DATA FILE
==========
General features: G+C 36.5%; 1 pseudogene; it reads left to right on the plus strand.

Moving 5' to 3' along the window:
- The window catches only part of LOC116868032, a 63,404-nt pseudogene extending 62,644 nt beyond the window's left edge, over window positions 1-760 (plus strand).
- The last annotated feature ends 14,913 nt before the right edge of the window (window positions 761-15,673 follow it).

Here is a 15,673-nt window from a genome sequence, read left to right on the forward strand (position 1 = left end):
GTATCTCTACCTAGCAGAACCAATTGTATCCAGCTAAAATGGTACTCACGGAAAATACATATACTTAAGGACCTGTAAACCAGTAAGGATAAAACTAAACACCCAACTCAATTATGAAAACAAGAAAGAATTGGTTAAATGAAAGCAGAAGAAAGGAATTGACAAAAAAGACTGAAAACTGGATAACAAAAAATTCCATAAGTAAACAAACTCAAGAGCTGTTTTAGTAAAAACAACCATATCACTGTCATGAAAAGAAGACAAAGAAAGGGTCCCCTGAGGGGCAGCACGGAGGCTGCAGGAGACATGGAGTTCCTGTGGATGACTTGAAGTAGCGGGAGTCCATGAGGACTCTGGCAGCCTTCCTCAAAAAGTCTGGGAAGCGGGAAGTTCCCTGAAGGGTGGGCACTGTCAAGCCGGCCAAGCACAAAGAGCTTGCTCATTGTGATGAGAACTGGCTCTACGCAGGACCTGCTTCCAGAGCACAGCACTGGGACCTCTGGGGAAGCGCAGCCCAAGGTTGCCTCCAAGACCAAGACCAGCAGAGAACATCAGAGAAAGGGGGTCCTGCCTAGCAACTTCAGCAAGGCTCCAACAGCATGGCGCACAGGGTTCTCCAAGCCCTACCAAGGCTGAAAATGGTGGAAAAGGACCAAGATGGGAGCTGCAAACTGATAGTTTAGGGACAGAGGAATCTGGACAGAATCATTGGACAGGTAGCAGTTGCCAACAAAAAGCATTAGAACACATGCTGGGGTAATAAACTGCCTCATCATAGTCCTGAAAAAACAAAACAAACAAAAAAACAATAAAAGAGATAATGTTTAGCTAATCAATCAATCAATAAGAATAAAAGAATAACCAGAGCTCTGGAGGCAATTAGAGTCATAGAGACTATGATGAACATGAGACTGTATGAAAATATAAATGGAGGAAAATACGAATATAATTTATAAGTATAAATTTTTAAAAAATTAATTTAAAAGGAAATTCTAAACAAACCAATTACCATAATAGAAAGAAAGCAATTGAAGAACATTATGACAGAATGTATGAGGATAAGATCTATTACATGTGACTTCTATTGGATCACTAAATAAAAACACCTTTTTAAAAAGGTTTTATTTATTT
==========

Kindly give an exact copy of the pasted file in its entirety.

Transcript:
General features: G+C 36.5%; 1 pseudogene; it reads left to right on the plus strand.

Moving 5' to 3' along the window:
- The window catches only part of LOC116868032, a 63,404-nt pseudogene extending 62,644 nt beyond the window's left edge, over window positions 1-760 (plus strand).
- The last annotated feature ends 14,913 nt before the right edge of the window (window positions 761-15,673 follow it).

Here is a 15,673-nt window from a genome sequence, read left to right on the forward strand (position 1 = left end):
GTATCTCTACCTAGCAGAACCAATTGTATCCAGCTAAAATGGTACTCACGGAAAATACATATACTTAAGGACCTGTAAACCAGTAAGGATAAAACTAAACACCCAACTCAATTATGAAAACAAGAAAGAATTGGTTAAATGAAAGCAGAAGAAAGGAATTGACAAAAAAGACTGAAAACTGGATAACAAAAAATTCCATAAGTAAACAAACTCAAGAGCTGTTTTAGTAAAAACAACCATATCACTGTCATGAAAAGAAGACAAAGAAAGGGTCCCCTGAGGGGCAGCACGGAGGCTGCAGGAGACATGGAGTTCCTGTGGATGACTTGAAGTAGCGGGAGTCCATGAGGACTCTGGCAGCCTTCCTCAAAAAGTCTGGGAAGCGGGAAGTTCCCTGAAGGGTGGGCACTGTCAAGCCGGCCAAGCACAAAGAGCTTGCTCATTGTGATGAGAACTGGCTCTACGCAGGACCTGCTTCCAGAGCACAGCACTGGGACCTCTGGGGAAGCGCAGCCCAAGGTTGCCTCCAAGACCAAGACCAGCAGAGAACATCAGAGAAAGGGGGTCCTGCCTAGCAACTTCAGCAAGGCTCCAACAGCATGGCGCACAGGGTTCTCCAAGCCCTACCAAGGCTGAAAATGGTGGAAAAGGACCAAGATGGGAGCTGCAAACTGATAGTTTAGGGACAGAGGAATCTGGACAGAATCATTGGACAGGTAGCAGTTGCCAACAAAAAGCATTAGAACACATGCTGGGGTAATAAACTGCCTCATCATAGTCCTGAAAAAACAAAACAAACAAAAAAACAATAAAAGAGATAATGTTTAGCTAATCAATCAATCAATAAGAATAAAAGAATAACCAGAGCTCTGGAGGCAATTAGAGTCATAGAGACTATGATGAACATGAGACTGTATGAAAATATAAATGGAGGAAAATACGAATATAATTTATAAGTATAAATTTTTAAAAAATTAATTTAAAAGGAAATTCTAAACAAACCAATTACCATAATAGAAAGAAAGCAATTGAAGAACATTATGACAGAATGTATGAGGATAAGATCTATTACATGTGACTTCTATTGGATCACTAAATAAAAACACCTTTTTAAAAAGGTTTTATTTATTT